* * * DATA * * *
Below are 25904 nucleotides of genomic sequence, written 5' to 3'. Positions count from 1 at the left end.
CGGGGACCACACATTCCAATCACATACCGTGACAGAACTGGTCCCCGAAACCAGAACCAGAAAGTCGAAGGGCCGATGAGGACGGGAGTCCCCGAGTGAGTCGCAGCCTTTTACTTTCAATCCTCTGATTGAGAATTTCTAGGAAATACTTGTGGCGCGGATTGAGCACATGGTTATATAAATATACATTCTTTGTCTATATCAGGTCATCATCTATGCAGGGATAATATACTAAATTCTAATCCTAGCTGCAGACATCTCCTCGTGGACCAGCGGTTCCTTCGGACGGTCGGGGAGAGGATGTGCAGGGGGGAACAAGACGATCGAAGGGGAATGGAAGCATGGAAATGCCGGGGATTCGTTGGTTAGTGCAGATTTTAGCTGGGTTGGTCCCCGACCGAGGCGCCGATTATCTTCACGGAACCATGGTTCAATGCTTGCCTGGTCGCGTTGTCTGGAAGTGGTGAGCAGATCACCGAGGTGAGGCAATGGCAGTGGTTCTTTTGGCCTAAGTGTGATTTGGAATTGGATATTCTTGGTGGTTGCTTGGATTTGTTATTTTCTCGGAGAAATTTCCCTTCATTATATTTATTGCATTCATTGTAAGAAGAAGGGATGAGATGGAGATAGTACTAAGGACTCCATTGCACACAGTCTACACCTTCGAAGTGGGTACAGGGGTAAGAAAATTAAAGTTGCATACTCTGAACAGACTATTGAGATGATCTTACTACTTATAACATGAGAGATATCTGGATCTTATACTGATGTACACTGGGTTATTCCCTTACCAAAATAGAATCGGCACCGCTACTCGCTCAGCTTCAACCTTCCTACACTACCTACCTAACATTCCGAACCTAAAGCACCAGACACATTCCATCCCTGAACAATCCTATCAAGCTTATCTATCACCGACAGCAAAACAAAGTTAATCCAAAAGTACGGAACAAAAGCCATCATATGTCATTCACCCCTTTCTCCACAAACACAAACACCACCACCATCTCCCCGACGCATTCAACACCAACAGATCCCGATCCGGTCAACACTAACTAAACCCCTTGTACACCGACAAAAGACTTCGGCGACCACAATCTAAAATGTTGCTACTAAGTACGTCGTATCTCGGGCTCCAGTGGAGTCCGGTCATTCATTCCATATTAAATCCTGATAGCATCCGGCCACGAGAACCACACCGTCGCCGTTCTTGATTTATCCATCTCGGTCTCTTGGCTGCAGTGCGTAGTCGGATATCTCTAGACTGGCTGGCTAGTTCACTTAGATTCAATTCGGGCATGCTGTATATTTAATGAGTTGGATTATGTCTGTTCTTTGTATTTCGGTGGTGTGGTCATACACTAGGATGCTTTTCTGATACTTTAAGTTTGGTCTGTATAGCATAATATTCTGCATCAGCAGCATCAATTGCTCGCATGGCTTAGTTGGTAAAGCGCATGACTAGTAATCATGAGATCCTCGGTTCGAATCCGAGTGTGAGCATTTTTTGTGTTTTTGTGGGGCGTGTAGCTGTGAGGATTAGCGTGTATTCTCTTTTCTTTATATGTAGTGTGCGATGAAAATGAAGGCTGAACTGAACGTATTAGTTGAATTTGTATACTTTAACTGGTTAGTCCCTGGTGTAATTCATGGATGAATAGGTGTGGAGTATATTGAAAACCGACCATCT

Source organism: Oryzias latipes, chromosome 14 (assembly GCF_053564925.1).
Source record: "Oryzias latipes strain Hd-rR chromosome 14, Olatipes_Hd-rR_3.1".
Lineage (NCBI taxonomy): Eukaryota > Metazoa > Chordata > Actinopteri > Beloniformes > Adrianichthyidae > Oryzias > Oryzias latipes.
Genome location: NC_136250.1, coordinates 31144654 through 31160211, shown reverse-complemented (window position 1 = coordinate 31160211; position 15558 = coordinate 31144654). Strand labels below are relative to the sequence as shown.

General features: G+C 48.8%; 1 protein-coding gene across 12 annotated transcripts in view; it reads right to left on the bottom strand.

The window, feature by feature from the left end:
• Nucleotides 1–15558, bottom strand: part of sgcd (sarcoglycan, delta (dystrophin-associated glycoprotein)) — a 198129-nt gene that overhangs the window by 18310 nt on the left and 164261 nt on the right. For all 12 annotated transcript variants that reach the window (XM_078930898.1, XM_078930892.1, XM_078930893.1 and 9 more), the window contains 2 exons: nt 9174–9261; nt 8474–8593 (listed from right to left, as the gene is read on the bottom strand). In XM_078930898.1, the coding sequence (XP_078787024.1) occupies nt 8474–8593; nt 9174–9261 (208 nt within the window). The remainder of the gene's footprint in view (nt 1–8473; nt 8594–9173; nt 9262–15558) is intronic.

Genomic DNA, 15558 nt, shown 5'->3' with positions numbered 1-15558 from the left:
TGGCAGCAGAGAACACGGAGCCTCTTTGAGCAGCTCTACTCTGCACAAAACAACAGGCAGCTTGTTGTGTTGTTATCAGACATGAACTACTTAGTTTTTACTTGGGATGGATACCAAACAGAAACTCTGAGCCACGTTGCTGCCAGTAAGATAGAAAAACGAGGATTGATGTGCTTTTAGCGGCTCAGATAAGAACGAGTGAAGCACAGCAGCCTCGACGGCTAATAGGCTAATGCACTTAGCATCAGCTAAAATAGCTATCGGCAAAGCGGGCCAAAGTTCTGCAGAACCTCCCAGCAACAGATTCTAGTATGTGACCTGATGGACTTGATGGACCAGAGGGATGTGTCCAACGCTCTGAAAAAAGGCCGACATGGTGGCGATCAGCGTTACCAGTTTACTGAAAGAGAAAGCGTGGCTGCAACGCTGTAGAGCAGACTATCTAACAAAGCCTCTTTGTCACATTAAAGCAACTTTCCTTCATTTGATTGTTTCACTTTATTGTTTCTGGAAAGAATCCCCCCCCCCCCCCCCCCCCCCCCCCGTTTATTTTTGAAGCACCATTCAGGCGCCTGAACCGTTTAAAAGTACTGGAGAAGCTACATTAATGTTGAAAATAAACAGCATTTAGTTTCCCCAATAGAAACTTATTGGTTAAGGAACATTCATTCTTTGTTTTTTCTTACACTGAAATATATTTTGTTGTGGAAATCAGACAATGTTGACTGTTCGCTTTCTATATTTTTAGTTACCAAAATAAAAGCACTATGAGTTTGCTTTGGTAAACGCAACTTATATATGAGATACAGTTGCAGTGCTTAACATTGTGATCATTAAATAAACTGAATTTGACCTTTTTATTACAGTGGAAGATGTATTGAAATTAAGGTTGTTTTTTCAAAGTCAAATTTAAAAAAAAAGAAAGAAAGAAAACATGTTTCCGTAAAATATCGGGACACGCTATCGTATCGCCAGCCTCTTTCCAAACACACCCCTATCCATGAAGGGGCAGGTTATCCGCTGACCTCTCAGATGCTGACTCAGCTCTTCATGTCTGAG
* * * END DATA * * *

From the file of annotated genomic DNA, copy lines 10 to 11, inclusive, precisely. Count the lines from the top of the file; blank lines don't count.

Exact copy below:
Genomic DNA, 15558 nt, shown 5'->3' with positions numbered 1-15558 from the left:
TGGCAGCAGAGAACACGGAGCCTCTTTGAGCAGCTCTACTCTGCACAAAACAACAGGCAGCTTGTTGTGTTGTTATCAGACATGAACTACTTAGTTTTTACTTGGGATGGATACCAAACAGAAACTCTGAGCCACGTTGCTGCCAGTAAGATAGAAAAACGAGGATTGATGTGCTTTTAGCGGCTCAGATAAGAACGAGTGAAGCACAGCAGCCTCGACGGCTAATAGGCTAATGCACTTAGCATCAGCTAAAATAGCTATCGGCAAAGCGGGCCAAAGTTCTGCAGAACCTCCCAGCAACAGATTCTAGTATGTGACCTGATGGACTTGATGGACCAGAGGGATGTGTCCAACGCTCTGAAAAAAGGCCGACATGGTGGCGATCAGCGTTACCAGTTTACTGAAAGAGAAAGCGTGGCTGCAACGCTGTAGAGCAGACTATCTAACAAAGCCTCTTTGTCACATTAAAGCAACTTTCCTTCATTTGATTGTTTCACTTTATTGTTTCTGGAAAGAATCCCCCCCCCCCCCCCCCCCCCCCCCCGTTTATTTTTGAAGCACCATTCAGGCGCCTGAACCGTTTAAAAGTACTGGAGAAGCTACATTAATGTTGAAAATAAACAGCATTTAGTTTCCCCAATAGAAACTTATTGGTTAAGGAACATTCATTCTTTGTTTTTTCTTACACTGAAATATATTTTGTTGTGGAAATCAGACAATGTTGACTGTTCGCTTTCTATATTTTTAGTTACCAAAATAAAAGCACTATGAGTTTGCTTTGGTAAACGCAACTTATATATGAGATACAGTTGCAGTGCTTAACATTGTGATCATTAAATAAACTGAATTTGACCTTTTTATTACAGTGGAAGATGTATTGAAATTAAGGTTGTTTTTTCAAAGTCAAATTTAAAAAAAAAGAAAGAAAGAAAACATGTTTCCGTAAAATATCGGGACACGCTATCGTATCGCCAGCCTCTTTCCAAACACACCCCTATCCATGAAGGGGCAGGTTATCCGCTGACCTCTCAGATGCTGACTCAGCTCTTCATGTCTGAG